Real Justice?

// 17 July 2009

In this guest post, Clare Laxton considers the Coroners and Justice Bill’s impact on women who kill their partners after years of abuse. Clare is feminist campaigner, living in London and working for a sexual health charity

The Coroners and Justice Bill is currently going through the House of Lords. Clauses 44, 45 and 46 of this Bill passed through the Lords recently. You may not have heard about them as they are just three of 166 clause in the bill. Other clauses and amendments such as the one to not prosecute families who take their loved ones to the Dignitas clinic have been much publicised.

But the bill will also hopefully change the lives of women who kill their partners after years and years of abuse, and bring men who kill their partners to justice as well.

Clause 44 looks at loss of control as a partial defence to murder. The important part of this clause for me, is the fact that a person cannot be convicted of murder if their loss of self control has a qualifying trigger.

Clause 45 deals with that ‘qualifying trigger’, stipulating that fear of serious violence from the victim is a qualifying trigger for loss of self control and subsequent murder/assault. This means that women who kill their partners after prolonged abuse and violence fear of violence from their partner will have this counted as reason for their actions.

Clause 46 abolishes the defence of ‘provocation’ that is often used by men in cases when the prolonged abuse and violence that they have brought on their partner has finally ended in their death. This defence often means that while women serve life sentences for the murder of their violent partners, men often get away with suspended sentences of short sentences because they claim that they were ‘provoked’ by their partner.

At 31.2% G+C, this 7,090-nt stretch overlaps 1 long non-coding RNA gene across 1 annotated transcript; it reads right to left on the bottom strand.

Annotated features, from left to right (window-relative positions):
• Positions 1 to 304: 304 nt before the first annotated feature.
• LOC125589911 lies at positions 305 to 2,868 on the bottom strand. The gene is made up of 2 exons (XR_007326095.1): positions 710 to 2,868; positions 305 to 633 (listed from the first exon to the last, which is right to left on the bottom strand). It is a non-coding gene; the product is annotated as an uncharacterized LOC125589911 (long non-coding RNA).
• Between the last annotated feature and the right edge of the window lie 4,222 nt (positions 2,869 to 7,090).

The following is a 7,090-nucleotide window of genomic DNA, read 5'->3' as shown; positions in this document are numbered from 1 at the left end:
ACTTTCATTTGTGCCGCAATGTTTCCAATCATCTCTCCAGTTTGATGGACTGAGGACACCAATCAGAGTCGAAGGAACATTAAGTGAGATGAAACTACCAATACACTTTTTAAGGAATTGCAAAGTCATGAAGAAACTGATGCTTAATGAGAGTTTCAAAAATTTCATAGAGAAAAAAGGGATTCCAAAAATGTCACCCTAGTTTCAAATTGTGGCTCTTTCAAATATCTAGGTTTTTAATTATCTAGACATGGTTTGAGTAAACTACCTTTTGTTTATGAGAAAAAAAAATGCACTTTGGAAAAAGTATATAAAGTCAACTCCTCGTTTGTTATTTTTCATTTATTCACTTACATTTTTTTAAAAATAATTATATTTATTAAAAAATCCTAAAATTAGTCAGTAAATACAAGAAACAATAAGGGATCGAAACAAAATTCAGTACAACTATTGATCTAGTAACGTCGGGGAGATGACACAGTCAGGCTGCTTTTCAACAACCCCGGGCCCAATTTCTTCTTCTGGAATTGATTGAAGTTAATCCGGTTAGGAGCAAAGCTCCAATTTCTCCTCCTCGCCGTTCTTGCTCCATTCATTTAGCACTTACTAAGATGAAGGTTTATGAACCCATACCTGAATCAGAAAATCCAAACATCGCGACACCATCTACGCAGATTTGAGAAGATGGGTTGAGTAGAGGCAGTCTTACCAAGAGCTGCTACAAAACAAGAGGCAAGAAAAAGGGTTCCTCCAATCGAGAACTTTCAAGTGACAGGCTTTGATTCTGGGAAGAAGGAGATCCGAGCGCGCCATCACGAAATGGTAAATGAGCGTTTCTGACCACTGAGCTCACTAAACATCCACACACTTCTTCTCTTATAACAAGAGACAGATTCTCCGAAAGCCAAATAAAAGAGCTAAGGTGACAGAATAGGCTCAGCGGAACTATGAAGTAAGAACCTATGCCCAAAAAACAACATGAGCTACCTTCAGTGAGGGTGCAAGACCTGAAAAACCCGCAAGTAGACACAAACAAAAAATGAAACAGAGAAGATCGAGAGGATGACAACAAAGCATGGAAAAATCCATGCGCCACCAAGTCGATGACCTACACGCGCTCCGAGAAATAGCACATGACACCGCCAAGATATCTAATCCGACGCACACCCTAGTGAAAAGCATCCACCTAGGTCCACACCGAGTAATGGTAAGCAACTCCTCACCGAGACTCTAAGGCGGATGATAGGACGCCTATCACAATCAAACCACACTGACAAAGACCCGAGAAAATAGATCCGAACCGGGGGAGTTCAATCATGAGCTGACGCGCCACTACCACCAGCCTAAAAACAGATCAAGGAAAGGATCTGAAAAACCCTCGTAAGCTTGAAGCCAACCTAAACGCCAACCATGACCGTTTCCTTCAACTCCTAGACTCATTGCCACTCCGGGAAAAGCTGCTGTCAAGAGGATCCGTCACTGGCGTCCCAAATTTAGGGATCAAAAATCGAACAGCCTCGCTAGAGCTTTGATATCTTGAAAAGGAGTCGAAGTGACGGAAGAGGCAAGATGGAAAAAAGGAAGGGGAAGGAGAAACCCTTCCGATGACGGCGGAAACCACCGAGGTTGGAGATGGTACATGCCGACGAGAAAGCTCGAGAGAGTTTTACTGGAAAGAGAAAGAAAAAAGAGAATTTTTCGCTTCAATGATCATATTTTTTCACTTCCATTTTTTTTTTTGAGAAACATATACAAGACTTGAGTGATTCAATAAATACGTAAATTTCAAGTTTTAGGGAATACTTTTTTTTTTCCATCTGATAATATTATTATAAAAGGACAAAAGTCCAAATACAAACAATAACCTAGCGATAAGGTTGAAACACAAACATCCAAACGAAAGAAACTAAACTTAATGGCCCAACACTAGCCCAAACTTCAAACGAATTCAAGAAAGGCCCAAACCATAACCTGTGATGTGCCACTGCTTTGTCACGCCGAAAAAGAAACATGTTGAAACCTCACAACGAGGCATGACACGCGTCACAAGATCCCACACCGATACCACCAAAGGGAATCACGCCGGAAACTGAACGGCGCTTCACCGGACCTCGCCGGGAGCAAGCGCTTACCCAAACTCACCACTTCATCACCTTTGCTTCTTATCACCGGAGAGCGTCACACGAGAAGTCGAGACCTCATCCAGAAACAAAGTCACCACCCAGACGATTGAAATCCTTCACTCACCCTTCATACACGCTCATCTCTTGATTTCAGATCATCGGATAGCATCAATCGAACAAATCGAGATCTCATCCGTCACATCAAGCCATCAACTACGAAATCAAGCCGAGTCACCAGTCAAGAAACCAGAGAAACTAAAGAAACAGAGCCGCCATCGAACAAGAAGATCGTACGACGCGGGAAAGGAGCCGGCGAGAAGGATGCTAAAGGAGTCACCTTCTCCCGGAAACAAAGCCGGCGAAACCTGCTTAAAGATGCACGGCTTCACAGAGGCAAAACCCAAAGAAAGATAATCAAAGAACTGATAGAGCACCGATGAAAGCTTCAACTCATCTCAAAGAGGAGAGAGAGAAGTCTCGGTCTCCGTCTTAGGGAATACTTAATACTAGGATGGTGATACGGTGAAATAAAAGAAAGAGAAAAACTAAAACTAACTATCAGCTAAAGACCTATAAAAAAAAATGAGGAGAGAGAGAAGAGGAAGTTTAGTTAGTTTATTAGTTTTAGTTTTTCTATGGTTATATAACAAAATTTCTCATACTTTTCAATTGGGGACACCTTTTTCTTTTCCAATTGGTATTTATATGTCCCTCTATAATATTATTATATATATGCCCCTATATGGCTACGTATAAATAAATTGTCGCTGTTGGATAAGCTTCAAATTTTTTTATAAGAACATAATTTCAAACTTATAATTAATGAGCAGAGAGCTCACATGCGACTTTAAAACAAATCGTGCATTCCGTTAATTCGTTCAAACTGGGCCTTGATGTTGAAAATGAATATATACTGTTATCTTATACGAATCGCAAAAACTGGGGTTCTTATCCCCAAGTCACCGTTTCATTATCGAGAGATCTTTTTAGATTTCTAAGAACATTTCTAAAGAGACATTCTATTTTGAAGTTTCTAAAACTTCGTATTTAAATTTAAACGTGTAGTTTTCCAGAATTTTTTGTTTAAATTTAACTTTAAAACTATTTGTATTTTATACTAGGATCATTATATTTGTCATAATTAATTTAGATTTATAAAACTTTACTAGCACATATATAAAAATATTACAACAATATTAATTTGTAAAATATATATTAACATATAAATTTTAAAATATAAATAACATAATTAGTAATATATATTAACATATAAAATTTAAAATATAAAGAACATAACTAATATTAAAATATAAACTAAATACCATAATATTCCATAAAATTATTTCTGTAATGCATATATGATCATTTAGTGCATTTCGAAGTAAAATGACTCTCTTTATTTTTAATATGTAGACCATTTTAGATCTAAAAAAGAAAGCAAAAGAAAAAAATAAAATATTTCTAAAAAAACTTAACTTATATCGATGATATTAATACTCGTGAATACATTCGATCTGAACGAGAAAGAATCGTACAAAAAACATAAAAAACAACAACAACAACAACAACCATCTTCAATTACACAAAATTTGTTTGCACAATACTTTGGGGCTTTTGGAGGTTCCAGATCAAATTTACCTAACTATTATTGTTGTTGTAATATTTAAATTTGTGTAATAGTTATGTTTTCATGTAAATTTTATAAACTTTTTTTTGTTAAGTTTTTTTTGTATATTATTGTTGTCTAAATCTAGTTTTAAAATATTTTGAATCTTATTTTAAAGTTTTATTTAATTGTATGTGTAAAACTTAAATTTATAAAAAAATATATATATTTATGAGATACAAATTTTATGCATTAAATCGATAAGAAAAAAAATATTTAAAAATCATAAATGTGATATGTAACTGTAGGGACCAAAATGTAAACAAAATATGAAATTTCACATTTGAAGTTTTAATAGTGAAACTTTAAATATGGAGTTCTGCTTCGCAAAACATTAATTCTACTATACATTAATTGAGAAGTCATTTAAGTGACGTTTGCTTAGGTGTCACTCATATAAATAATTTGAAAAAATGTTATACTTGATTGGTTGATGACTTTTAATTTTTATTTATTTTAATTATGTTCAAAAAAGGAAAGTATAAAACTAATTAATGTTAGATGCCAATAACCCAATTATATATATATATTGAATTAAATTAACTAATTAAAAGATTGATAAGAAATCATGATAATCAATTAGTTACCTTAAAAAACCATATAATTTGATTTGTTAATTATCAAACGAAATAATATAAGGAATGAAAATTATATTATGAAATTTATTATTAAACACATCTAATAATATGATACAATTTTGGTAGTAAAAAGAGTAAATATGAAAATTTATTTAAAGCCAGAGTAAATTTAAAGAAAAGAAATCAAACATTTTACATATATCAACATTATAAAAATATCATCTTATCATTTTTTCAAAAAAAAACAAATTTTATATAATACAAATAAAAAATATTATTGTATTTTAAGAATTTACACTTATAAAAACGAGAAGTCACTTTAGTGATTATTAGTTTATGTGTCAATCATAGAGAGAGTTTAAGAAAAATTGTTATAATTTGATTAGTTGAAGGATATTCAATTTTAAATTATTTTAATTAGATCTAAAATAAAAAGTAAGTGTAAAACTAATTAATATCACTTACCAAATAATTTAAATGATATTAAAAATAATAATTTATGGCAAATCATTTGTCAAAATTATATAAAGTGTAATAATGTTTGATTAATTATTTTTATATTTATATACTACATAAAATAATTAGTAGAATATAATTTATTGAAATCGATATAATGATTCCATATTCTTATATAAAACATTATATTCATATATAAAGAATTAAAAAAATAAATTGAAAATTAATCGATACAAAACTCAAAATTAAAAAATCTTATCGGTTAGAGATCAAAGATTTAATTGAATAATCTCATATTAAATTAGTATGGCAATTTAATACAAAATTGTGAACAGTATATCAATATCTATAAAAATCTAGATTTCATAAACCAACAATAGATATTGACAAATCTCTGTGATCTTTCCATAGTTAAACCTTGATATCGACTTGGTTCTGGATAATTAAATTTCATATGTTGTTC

The implementation of these clauses could mean that women no longer serve these long sentences for the murder of their violent partners, but there is a danger that when violent partners kill women they could also claim that there was a ‘qualifying trigger’.

It is no surprise that, although the bill was brought to the Commons in January, these clauses have received pretty much no publicity at all, although Julie Bindel did mention them in The Guardian.

When implemented, these clauses do have the power to change the way that women who have fought against or killed their violent and abusive partners are treated by the Judicial system – hopefully for the better. It also means that men will not longer be able to employ the simple ‘provocation’ defence when they kill their partners after prolonged violence and abuse.

Justice for Women is a feminist organisation set up in the early 90’s that supports women that have fought back against or killed their violent partners.

Comments From You

Barnaby Dawson // Posted 18 July 2009 at 10:34 am

I suspect that like previous changes to the law effecting domestic violence that this change will not have a clear effect on women and an equally clear and different effect on men.

That doesn’t mean that the change to the law is bad though. It just reminds us that domestic violence is not 100% predicted by gender.

Incidentaly I was just reading this BCS report which is unusually well conducted and detailed study into DV:

http://www.homeoffice.gov.uk/rds/pdfs04/hors276.pdf

Jennifer Drew // Posted 18 July 2009 at 11:26 am

A very succinct analysis of how and why the law as it stands continues to excuse and justify male violence against women whereas women who kill their violent male partners are commonly convicted of murder.

But, even if these two clauses are passed by Parliament this will still enable violent men to use the excuse ‘I lost control which was the qualifying trigger.’ A more detailed and specific definition of what encompasses ‘I lost control’ should be incorporated into these clauses because violent men will use any means in order to justify their violence against women.

It is not ‘loss of control’ but rather women who murder violent male partners/ex-male partners do so because they have commonly exhausted every means afforded them within the to safeguard their lives. Women who murder violent male partners/ex-partners do not decide one day to murder him – all too often it is self-defence because these women rightly perceive the immediate situation they are experiencing is one wherein if they do not protect themselves the man is about to murder them.